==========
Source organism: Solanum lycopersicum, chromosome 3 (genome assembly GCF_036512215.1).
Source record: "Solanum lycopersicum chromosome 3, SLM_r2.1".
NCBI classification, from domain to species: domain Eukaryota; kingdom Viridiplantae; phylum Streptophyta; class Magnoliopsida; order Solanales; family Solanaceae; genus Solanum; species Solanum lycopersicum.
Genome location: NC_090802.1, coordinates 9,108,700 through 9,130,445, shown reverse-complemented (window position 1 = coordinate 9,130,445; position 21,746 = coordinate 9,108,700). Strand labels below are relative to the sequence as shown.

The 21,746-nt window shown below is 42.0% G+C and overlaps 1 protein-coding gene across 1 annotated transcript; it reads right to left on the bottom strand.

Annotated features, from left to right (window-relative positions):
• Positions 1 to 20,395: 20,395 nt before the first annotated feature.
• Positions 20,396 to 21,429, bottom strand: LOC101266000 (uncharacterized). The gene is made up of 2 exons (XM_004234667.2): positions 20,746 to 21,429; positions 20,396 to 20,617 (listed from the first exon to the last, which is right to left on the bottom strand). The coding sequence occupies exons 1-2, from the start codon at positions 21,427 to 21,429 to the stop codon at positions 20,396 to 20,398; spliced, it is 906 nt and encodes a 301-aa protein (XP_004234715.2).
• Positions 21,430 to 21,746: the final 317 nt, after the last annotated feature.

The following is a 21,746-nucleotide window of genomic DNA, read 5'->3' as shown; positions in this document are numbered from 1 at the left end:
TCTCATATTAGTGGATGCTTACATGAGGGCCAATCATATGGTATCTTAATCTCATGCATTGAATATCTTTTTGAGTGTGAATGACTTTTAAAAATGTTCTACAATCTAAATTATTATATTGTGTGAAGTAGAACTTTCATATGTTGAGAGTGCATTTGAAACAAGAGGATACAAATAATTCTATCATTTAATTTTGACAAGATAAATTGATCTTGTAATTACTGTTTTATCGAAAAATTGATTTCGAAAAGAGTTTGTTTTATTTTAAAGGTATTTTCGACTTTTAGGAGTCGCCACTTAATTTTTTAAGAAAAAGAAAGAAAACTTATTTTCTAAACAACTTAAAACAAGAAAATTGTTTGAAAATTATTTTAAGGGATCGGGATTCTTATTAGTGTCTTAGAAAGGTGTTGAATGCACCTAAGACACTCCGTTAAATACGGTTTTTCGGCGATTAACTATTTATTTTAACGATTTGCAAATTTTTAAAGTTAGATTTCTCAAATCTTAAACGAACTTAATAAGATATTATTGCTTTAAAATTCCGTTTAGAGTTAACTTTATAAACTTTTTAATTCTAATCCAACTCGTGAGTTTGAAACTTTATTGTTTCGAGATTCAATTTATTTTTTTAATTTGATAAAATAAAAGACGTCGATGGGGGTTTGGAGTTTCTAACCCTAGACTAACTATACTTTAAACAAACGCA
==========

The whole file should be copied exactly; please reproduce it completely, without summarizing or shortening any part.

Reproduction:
Source organism: Solanum lycopersicum, chromosome 3 (genome assembly GCF_036512215.1).
Source record: "Solanum lycopersicum chromosome 3, SLM_r2.1".
NCBI classification, from domain to species: domain Eukaryota; kingdom Viridiplantae; phylum Streptophyta; class Magnoliopsida; order Solanales; family Solanaceae; genus Solanum; species Solanum lycopersicum.
Genome location: NC_090802.1, coordinates 9,108,700 through 9,130,445, shown reverse-complemented (window position 1 = coordinate 9,130,445; position 21,746 = coordinate 9,108,700). Strand labels below are relative to the sequence as shown.

The 21,746-nt window shown below is 42.0% G+C and overlaps 1 protein-coding gene across 1 annotated transcript; it reads right to left on the bottom strand.

Annotated features, from left to right (window-relative positions):
• Positions 1 to 20,395: 20,395 nt before the first annotated feature.
• Positions 20,396 to 21,429, bottom strand: LOC101266000 (uncharacterized). The gene is made up of 2 exons (XM_004234667.2): positions 20,746 to 21,429; positions 20,396 to 20,617 (listed from the first exon to the last, which is right to left on the bottom strand). The coding sequence occupies exons 1-2, from the start codon at positions 21,427 to 21,429 to the stop codon at positions 20,396 to 20,398; spliced, it is 906 nt and encodes a 301-aa protein (XP_004234715.2).
• Positions 21,430 to 21,746: the final 317 nt, after the last annotated feature.

The following is a 21,746-nucleotide window of genomic DNA, read 5'->3' as shown; positions in this document are numbered from 1 at the left end:
TCTCATATTAGTGGATGCTTACATGAGGGCCAATCATATGGTATCTTAATCTCATGCATTGAATATCTTTTTGAGTGTGAATGACTTTTAAAAATGTTCTACAATCTAAATTATTATATTGTGTGAAGTAGAACTTTCATATGTTGAGAGTGCATTTGAAACAAGAGGATACAAATAATTCTATCATTTAATTTTGACAAGATAAATTGATCTTGTAATTACTGTTTTATCGAAAAATTGATTTCGAAAAGAGTTTGTTTTATTTTAAAGGTATTTTCGACTTTTAGGAGTCGCCACTTAATTTTTTAAGAAAAAGAAAGAAAACTTATTTTCTAAACAACTTAAAACAAGAAAATTGTTTGAAAATTATTTTAAGGGATCGGGATTCTTATTAGTGTCTTAGAAAGGTGTTGAATGCACCTAAGACACTCCGTTAAATACGGTTTTTCGGCGATTAACTATTTATTTTAACGATTTGCAAATTTTTAAAGTTAGATTTCTCAAATCTTAAACGAACTTAATAAGATATTATTGCTTTAAAATTCCGTTTAGAGTTAACTTTATAAACTTTTTAATTCTAATCCAACTCGTGAGTTTGAAACTTTATTGTTTCGAGATTCAATTTATTTTTTTAATTTGATAAAATAAAAGACGTCGATGGGGGTTTGGAGTTTCTAACCCTAGACTAACTATACTTTAAACAAACGCA